For beneficiary organisations
Organizations from beneficiary countries can apply for support directly in their countries and can team up with a Norwegian partner.
You can invite a Norwegian organisation to be your partner in a project or you can involve them in smaller bilateral initiatives for experience exchange.
You can cooperate with a Norwegian entity in all areas covered and supported by the Active Citizens Fund in your country.
To find a partner we recommend you take a look in the Active Citizens Fund database for organisations. Here you can search for possible partner organisations or register your own organisation as open for cooperation. Registration is free and voluntary.
Tips and advice for establishing partnerships
Before you start, consider the following points:
• Why do you need a partner?
• What kind of partner you are looking for?
• How you foresee the partner’s role and contribution to the project?
• What will the partner gain from joining your project?
• Plan well in ahead and make sure you have time to do the necessary research for finding a good and suitable partner!
• Start searching for a partner early and well in advance for deadlines. You may risk not having time to develop the proposal and partnership if you send out requests very close to the deadline. Requests that are sent one or two weeks before a deadline are often not taken into consideration.
• Rather than trying to send out the request to as many as possible, we advise targeting only the most relevant entities.
• Ensure that you have a thought-through project idea where partnerships is a genuine plus. Avoid as much as possible contacting organisations with a readymade project application. Partnerships are based on mutual work so plan on working on a project application together.
• Include information on your own organisation and ensure that the organisation that you contact have aims and activities that match your own. Prior research on the organisation is advisable!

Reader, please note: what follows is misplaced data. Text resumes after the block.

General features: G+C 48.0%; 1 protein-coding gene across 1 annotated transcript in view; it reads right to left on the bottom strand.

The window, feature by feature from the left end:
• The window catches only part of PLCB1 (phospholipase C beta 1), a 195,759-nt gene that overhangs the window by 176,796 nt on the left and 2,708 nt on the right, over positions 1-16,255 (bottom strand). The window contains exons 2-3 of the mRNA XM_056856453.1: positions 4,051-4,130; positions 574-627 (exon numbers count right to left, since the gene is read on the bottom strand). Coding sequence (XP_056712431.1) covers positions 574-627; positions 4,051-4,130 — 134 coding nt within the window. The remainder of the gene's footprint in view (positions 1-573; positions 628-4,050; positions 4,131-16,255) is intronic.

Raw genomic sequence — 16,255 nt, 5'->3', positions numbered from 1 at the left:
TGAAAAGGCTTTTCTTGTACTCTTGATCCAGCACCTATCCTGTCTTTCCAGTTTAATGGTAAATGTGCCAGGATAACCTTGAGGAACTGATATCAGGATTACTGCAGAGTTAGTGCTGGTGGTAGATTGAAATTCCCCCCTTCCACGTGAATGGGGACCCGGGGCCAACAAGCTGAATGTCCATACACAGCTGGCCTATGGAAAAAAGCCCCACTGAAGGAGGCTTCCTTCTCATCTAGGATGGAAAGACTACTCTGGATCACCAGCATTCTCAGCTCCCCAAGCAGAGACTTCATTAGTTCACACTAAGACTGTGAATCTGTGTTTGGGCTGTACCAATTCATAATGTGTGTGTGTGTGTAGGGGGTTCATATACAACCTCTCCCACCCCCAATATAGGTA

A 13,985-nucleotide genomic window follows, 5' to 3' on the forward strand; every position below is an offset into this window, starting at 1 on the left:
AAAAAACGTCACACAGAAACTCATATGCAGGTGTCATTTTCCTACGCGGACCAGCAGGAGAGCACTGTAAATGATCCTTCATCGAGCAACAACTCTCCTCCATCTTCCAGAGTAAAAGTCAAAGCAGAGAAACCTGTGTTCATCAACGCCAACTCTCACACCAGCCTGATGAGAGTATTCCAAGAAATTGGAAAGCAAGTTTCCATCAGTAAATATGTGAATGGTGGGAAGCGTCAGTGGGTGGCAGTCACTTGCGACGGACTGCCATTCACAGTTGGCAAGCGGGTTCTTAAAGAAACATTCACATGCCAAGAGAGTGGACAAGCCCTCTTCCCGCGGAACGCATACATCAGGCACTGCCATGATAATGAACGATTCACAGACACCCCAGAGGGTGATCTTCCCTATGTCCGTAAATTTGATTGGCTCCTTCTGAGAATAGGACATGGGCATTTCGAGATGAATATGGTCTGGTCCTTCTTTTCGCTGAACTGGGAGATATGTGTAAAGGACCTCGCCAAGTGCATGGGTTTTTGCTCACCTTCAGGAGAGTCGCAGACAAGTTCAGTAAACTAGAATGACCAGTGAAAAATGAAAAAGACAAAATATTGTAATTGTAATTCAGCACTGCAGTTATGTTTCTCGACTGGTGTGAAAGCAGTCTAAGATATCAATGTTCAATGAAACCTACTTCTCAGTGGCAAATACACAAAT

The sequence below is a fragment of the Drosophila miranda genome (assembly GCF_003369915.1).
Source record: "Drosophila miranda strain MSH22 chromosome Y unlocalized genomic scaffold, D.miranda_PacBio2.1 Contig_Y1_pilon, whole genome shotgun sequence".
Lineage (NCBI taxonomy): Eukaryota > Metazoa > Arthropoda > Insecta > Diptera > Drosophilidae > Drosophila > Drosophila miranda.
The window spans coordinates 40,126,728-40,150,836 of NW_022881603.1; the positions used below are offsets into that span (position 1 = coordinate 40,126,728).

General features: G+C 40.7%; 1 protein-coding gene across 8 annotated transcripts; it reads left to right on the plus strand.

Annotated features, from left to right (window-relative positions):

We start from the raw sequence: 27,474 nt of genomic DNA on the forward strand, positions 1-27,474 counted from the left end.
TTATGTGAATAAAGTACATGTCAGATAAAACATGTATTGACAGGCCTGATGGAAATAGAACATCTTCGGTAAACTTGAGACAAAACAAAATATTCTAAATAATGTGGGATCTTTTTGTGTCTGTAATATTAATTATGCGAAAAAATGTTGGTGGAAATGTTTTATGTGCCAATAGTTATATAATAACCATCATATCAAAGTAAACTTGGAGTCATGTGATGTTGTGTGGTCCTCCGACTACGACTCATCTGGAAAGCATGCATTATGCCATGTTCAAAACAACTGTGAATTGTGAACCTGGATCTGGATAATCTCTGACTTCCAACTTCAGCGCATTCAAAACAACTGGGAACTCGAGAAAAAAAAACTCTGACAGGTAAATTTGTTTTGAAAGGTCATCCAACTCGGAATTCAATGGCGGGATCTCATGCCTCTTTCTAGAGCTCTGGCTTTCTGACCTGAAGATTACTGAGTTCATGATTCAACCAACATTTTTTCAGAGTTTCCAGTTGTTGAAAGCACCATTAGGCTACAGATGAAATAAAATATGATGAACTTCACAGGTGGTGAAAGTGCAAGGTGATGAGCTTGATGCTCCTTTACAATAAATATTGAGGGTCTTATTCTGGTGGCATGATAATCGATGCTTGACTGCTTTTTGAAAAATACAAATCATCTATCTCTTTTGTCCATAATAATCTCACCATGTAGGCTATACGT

• Generally, many Norwegian organisations have a small secretariat with only a few paid staff, so they have to prioritize. Therefore, be as specific as possible in your search!
• Don’t be afraid to call and inquire by phone.
• Make sure you have all necessary information in English.
• Arrange a phone conversation or a video meeting as early as possible to discuss expectations and roles in the project. Be willing to discuss aims, objectives, activities and the budget of the project.
• Apply for bilateral funding to be able to meet before the project application deadline in order to develop the project idea and work out the application together.
• Be prepared to include the Norwegian partner in all stages of project development to get the most value out of their participation in the project. This will also ensure that the partnership is mutually relevant.
• Be prepared to discuss budgetary issues and clarify all possible budget posts. You may use our Rough guide to expenses in Norway as indicative for budgetary purposes.
• Make sure you also clarify with your partner what the documentation requirements will be (invoices in original, copies of receipts, bank transfer documentation, stamps, etc.). In Norway, there are generally fewer requirements for documentation. Many documents which are normally requested abroad (such as bank attestations, employee contracts or payslips) do not exist or are never required in Norway.
• As a rule, an audit report certifying that all expenses are incurred in accordance with the project agreement is sufficient proof of expenditure for your Norwegian project partner. These auditing expenses can be included in the project’s budget.
• Aim for a long-term partnership!
• If the organisation you were in touch with cannot enter into a partnership, try to ask them for recommendations on whom to contact.
• Use your network and professional contacts to try to identify relevant partners.
• If you did not find a suitable partner in the database, enter your own profile so that others can find you!